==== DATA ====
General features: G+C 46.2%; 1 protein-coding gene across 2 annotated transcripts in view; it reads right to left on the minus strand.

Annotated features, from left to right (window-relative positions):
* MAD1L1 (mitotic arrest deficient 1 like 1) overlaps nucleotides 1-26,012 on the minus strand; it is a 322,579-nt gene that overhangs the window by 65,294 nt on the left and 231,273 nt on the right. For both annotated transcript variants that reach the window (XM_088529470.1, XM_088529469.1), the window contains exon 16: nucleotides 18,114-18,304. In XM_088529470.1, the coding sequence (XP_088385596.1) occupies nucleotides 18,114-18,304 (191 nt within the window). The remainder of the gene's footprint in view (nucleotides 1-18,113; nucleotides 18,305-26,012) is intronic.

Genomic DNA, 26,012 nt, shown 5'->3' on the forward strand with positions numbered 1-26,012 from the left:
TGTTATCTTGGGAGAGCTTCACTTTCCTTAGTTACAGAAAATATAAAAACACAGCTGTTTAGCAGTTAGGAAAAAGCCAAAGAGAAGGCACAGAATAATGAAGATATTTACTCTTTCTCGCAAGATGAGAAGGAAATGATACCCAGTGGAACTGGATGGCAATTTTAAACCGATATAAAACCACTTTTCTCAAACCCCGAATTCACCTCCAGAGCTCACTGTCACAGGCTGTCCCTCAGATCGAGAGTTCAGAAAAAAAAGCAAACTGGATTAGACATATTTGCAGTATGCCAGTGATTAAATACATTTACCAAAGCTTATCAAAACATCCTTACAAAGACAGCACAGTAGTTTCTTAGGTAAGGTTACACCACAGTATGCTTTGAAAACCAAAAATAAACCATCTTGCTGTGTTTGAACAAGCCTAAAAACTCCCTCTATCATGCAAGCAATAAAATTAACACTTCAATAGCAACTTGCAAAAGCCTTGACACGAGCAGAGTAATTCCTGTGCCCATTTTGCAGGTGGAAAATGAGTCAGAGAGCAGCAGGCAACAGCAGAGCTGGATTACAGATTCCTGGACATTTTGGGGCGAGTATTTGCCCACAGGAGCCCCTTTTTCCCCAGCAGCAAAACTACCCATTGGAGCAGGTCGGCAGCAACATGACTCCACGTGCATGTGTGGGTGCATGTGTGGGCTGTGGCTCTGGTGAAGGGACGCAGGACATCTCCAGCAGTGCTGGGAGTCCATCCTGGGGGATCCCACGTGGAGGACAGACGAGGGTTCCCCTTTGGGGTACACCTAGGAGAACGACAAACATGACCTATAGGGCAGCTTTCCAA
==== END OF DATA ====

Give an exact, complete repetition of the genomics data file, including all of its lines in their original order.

General features: G+C 46.2%; 1 protein-coding gene across 2 annotated transcripts in view; it reads right to left on the minus strand.

Annotated features, from left to right (window-relative positions):
* MAD1L1 (mitotic arrest deficient 1 like 1) overlaps nucleotides 1-26,012 on the minus strand; it is a 322,579-nt gene that overhangs the window by 65,294 nt on the left and 231,273 nt on the right. For both annotated transcript variants that reach the window (XM_088529470.1, XM_088529469.1), the window contains exon 16: nucleotides 18,114-18,304. In XM_088529470.1, the coding sequence (XP_088385596.1) occupies nucleotides 18,114-18,304 (191 nt within the window). The remainder of the gene's footprint in view (nucleotides 1-18,113; nucleotides 18,305-26,012) is intronic.

Genomic DNA, 26,012 nt, shown 5'->3' on the forward strand with positions numbered 1-26,012 from the left:
TGTTATCTTGGGAGAGCTTCACTTTCCTTAGTTACAGAAAATATAAAAACACAGCTGTTTAGCAGTTAGGAAAAAGCCAAAGAGAAGGCACAGAATAATGAAGATATTTACTCTTTCTCGCAAGATGAGAAGGAAATGATACCCAGTGGAACTGGATGGCAATTTTAAACCGATATAAAACCACTTTTCTCAAACCCCGAATTCACCTCCAGAGCTCACTGTCACAGGCTGTCCCTCAGATCGAGAGTTCAGAAAAAAAAGCAAACTGGATTAGACATATTTGCAGTATGCCAGTGATTAAATACATTTACCAAAGCTTATCAAAACATCCTTACAAAGACAGCACAGTAGTTTCTTAGGTAAGGTTACACCACAGTATGCTTTGAAAACCAAAAATAAACCATCTTGCTGTGTTTGAACAAGCCTAAAAACTCCCTCTATCATGCAAGCAATAAAATTAACACTTCAATAGCAACTTGCAAAAGCCTTGACACGAGCAGAGTAATTCCTGTGCCCATTTTGCAGGTGGAAAATGAGTCAGAGAGCAGCAGGCAACAGCAGAGCTGGATTACAGATTCCTGGACATTTTGGGGCGAGTATTTGCCCACAGGAGCCCCTTTTTCCCCAGCAGCAAAACTACCCATTGGAGCAGGTCGGCAGCAACATGACTCCACGTGCATGTGTGGGTGCATGTGTGGGCTGTGGCTCTGGTGAAGGGACGCAGGACATCTCCAGCAGTGCTGGGAGTCCATCCTGGGGGATCCCACGTGGAGGACAGACGAGGGTTCCCCTTTGGGGTACACCTAGGAGAACGACAAACATGACCTATAGGGCAGCTTTCCAA